Whether your business is using software for training purposes or the learning is more hands-on, you will need to develop a set of criteria to gauge the progress of those being trained.
It is important for a company to gain feedback during and after the training process. This can help to show areas that need to be improved upon, along with pointing out the strengths of the program.
To do this, arrange one-on-one meetings with employees so that their opinion will not be skewed by that of other workers. Have them list a few of the obstacles they encountered during the process and the places where they feel they benefited the most.
Training employees in every facet of their job will significantly increase the chances that a business will succeed, and it helps to maintain employee morale. If your company is implementing a training program, be sure to identify the goals that need to be met and take advantage of the array of training resources available.
Furthermore, it is necessary to put in place a schedule so that the training of employees can be streamlined, thus reducing training-related expenses. Take note of these points and you are sure to develop an effective employee training program.
As companies look to reduce their office footprints, what does the future of working from home look like?
We started the year with a resurgence of posts on LinkedIn about research findings that highlighted the benefits of individual offices over open-plan workspaces. Skipping forward to August, the language has shifted to some describing offices as a relic of the past.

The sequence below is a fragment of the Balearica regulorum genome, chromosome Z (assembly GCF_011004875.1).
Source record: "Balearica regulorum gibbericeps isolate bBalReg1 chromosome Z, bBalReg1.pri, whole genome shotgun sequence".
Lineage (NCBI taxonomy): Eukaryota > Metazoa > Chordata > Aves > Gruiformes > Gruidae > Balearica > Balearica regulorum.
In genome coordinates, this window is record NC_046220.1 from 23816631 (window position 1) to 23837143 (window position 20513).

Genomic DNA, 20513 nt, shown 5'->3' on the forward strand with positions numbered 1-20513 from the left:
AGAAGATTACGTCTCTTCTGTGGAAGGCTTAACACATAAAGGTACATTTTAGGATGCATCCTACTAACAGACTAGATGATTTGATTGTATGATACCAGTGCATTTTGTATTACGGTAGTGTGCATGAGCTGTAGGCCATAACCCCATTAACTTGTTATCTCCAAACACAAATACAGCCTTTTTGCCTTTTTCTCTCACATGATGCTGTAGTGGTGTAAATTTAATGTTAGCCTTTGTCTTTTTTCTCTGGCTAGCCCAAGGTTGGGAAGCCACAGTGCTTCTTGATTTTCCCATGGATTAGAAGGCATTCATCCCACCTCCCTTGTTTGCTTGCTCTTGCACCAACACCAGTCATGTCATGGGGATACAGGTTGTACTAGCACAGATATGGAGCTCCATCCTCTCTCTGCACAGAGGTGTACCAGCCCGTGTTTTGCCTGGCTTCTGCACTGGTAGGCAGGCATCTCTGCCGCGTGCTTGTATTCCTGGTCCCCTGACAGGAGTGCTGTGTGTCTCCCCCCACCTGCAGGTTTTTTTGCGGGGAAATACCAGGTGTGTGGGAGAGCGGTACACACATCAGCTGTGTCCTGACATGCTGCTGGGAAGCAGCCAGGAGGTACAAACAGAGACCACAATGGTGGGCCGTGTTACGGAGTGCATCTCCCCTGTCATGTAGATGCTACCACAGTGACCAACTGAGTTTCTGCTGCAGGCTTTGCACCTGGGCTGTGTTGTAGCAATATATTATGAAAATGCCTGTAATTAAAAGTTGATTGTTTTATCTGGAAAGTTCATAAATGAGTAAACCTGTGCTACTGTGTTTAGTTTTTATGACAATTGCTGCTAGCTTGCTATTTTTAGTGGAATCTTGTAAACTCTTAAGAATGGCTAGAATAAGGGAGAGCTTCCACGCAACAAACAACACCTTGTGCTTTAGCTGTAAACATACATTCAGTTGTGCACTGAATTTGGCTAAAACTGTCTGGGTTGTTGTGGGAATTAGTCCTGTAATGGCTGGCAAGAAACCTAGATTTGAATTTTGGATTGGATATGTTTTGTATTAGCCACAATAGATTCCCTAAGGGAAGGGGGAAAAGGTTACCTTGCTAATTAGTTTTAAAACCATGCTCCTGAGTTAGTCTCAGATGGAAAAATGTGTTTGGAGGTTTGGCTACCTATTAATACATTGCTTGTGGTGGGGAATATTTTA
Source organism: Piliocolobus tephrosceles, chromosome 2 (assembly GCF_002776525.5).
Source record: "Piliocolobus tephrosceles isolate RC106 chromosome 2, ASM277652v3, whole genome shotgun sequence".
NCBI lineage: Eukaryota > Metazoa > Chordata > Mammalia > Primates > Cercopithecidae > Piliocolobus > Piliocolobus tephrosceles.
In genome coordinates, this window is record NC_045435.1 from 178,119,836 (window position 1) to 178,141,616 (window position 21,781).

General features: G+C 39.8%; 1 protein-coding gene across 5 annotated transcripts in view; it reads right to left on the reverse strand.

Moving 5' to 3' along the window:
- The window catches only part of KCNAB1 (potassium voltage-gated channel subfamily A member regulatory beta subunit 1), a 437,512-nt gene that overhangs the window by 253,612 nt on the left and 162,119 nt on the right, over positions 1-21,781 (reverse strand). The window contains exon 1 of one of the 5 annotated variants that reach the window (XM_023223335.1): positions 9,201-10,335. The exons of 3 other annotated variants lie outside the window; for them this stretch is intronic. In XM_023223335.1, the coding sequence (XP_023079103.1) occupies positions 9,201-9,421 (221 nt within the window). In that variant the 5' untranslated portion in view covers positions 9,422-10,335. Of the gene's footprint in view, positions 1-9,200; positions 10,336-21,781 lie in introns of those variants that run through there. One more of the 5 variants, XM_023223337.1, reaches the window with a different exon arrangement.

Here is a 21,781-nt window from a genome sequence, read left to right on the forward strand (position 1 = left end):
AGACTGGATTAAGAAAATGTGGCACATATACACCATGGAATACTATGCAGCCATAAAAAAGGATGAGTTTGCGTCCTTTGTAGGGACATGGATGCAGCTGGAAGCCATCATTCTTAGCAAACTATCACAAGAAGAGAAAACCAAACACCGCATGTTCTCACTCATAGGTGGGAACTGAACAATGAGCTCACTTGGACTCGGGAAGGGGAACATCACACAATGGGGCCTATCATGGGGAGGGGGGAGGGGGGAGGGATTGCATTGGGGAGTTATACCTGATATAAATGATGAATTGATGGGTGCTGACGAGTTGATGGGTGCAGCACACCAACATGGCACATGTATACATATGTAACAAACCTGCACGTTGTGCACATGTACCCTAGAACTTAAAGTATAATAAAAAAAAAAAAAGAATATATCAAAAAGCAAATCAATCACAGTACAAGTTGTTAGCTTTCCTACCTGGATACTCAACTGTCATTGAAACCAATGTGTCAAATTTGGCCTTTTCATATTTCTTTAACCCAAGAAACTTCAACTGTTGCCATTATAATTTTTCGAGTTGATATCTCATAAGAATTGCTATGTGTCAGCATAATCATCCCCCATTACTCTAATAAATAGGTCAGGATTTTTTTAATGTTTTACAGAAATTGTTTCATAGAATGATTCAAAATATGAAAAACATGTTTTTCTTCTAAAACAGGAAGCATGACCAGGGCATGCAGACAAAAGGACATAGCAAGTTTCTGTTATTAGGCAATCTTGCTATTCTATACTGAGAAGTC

There’s no doubt that the COVID-19 pandemic has taken the world by surprise. The upheaval of our normal lives has meant that much of the business world has had to adapt at a blistering pace too.
The trend towards flexibility and remote working has continued to grow over the past 15 years with Europe and the US previously leading the way, but in the face of a global pandemic for those who were able to pivot to a virtual workforce, the if/how/when debate quickly evaporated in the face of ‘now’.
It’s clear that this trend is bad for commercial landlords, but there are many positive indicators that working from home can have a number of positive outcomes for employers and employees.
So how can companies, and employees, thrive in this new world of virtual work?
Are people productive working from home?
One of the traditional critiques of virtual work is that employees are slacking off, the alternate being that the ‘busy-ness’ visible in an office equals productiveness.
This pessimism could not be further from the truth, a finding which is not only good news for businesses but for employees too. The research overwhelmingly tells us that people are more productive working from home. In a recent study of 5,000 workers across five countries, workers felt less stressed and got more done than they could in an office environment.